A Streetcar Named Desire Topic Tracking: Violence
Violence 1: The play introduces Stanley and Stella with physicality. He throws a package of meat at her to cook. Instead of handing it to her gently, he throws it at her. This slightly violent exchange is the first vague image of their type of communication.
Violence 2: Blanche tells Stella how hard she worked for Belle Reve before she lost it. She uses violent terms such as "bled," "fought," and "died" as she taunts Stella for not being there. Although not physically violent, this conversation is verbally violent.
Scenes 2 and 3
Violence 3: During the poker game, Stanley slaps Stella on her thigh. He does this not to hurt her, but to convey some sort of affection. Stella does not like it. Again, their communication is physical and somewhat violent through throwing and slapping.
Violence 4: Stanley throws the radio through the window in a violent rage. Stella is angry, they fight, and he hits her. This time, their physical communication is purely violent. He does not beat her much; he hit her once. She leaves the house showing him that she will not tolerate such brutality.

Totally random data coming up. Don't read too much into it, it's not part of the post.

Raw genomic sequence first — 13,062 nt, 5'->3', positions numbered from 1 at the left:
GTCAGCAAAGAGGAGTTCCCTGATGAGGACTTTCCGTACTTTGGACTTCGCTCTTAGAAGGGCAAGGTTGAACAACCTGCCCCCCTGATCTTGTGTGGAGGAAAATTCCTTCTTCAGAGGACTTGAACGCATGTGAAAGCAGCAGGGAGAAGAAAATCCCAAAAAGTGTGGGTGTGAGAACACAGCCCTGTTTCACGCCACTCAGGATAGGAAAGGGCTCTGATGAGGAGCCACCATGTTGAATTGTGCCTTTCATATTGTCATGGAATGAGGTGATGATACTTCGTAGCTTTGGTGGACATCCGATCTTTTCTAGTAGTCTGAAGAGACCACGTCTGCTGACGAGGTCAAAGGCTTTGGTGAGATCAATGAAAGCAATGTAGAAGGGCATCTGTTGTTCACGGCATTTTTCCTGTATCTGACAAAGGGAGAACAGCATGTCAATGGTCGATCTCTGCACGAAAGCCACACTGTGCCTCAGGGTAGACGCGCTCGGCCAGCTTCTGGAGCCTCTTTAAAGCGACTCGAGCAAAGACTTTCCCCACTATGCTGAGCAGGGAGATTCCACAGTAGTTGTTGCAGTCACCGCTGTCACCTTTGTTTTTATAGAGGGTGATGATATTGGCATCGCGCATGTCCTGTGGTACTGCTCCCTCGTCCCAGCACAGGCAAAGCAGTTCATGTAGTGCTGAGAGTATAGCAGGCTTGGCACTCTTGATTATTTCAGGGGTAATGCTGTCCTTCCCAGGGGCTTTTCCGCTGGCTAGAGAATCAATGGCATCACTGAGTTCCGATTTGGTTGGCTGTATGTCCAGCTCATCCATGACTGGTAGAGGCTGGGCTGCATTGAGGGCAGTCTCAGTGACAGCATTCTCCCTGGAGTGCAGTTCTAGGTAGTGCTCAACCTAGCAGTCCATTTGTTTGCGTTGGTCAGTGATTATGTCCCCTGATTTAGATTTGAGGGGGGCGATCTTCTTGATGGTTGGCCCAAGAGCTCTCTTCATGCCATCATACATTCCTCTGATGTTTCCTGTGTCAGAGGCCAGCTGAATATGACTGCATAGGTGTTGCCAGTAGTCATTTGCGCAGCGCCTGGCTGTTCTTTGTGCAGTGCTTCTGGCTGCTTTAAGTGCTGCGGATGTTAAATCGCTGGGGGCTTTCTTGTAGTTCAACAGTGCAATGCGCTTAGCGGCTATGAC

Scenes 4 and 5
Violence 5: Stella tells Blanche about her wedding night with Stanley. He took the heel of her shoe and broke every light in the house in a passionate, violent rage. Stanley's violent side excites Stella and sometimes brings them closer, other times pushes them apart.
Violence 6: Steve and Eunice fight in the upstairs flat and someone is hit. At first we cannot see who the victim is. Their side-plot of perpetual fights and violent arguments parallels Stanley and Stella's world of repeated arguments and occasional violence in the downstairs flat.
Violence 7: Blanche tells Mitch about her husband's violent suicide. He put a gun in his mouth and shot himself. It was a clean death albeit self-inflicted, but still one of violence.
Scenes 7 and 8
Violence 8: At Blanche's birthday dinner, Stanley becomes angry and clears his table by smashing his plate and glass. He yells at the women saying that he is the King and that he will clean the table by smashing everything.
Scenes 9 and 10
Violence 9: In their final stand-off, Blanche grabs a glass bottle, breaks it, and shoves the jagged edge in Stanley's face in order to hurt him. He taunts her. They fight and he picks her up and carries her into the bedroom. She is on the same violent level as he has been for most of the play.
Violence 10: Blanche physically fights to pull away from the Doctor and Nurse who try to take her away. She struggles on the ground and they pin her down. She ultimately gives in as they show her kindness. She realizes she cannot fight with violence.